The murder mystery is practically unimportant here, or at least not as far as this reviewer is concerned. It somewhat keeps the wild bits in Mad Detective together, but Bun's extravagant behavior is far more enjoyable. So much, in fact, that Bun reminded me a lot about Mickey Rourke's character in Barbet Schroeder's Barfly (1987) - a wacky man with an off-kilter sense of humor and a gift only a few were able to understand. Much to my delight, Bun also turned out to be quite a cynic, so in a somewhat politically incorrect way Mad Detective truly had me intrigued.
Assisted by old friend Wai Ka-Fai (Full Time Killer), a co-producer and co-writer for Mad Detective, To compliments his wacky story with an equally puzzling camerawork. Instead of following the main protagonists in a clear-cut fashion, the camera often lingers behind, or observes from afar if you will, almost as if unsure whether or not to follow the action (take a look at the screen caps). The visual effect is rather strange but in tune with the film's wild narrative. The graphic violence on the other hand adds a near surrealistic flavor proving that To not only knows everything there is to know about style but is also unafraid to explore territories other directors with a proven record would have completely ignored.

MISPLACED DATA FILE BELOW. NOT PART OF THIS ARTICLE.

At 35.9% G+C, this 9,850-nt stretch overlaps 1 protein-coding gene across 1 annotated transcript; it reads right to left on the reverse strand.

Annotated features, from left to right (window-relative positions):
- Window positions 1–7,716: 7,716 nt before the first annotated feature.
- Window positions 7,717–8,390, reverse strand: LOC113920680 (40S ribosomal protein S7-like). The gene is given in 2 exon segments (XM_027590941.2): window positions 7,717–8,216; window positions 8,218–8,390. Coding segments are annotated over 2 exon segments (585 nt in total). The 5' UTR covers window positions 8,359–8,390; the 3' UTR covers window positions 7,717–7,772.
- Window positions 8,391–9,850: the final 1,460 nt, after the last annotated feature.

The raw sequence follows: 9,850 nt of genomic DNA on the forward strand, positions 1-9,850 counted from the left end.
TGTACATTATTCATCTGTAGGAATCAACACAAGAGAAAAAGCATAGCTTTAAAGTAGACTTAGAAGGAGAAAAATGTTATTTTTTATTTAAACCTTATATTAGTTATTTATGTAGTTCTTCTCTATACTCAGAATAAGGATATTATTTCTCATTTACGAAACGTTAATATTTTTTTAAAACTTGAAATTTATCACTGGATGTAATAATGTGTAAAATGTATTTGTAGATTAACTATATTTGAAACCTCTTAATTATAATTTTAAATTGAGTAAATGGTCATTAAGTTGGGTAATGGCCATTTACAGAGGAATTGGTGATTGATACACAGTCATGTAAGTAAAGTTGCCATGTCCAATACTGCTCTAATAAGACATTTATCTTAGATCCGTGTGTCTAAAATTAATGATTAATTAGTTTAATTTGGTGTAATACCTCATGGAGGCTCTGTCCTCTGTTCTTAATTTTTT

Mad Detective Blu-ray, Video Quality
Mad Detective is the first Blu-ray release by UK-based distribs Eureka Entertainment. Having built a solid reputation with their SDVD output, the distribs certainly do not disappoint with their first Blu-ray release.
Presented in an aspect ratio of 2.40:1, encoded with MPEG-4 AVC and granted a 1080p transfer, Mad Detective boasts a solid and very convincing look. Finely detailed, with a natural film appearance and a nuanced color-scheme, the transfer is indeed terrific. The heavy blue tint favored by cinematographer Ceng Siu-keung is also kept intact. The film's delicately lensed night scenes, where a softer look becomes evident, are free of digital enhancement, and as a result, clarity remains consistent. During the daylight scenes, contrast levels are also excellent. I certainly was not able to detect any DNR alterations either. To sum it all up, this is a terrific looking, very convincing presentation of fantastic film. (Note: this is a Region-Free Blu-ray disc. Therefore, you will be able to play it on your PS3 or SA regardless of your geographical location).
Mad Detective Blu-ray, Audio Quality
There are three audio tracks on this Blu-ray disc: Cantonese DTS-HD Master 5.1, Cantonese Dolby TrueHD 5.1, and Cantonese Dolby Stereo 2.0. I opted for the DTS-HD Master 5.1 track and later on did selective comparisons with the Dolby TrueHD 5.1 track.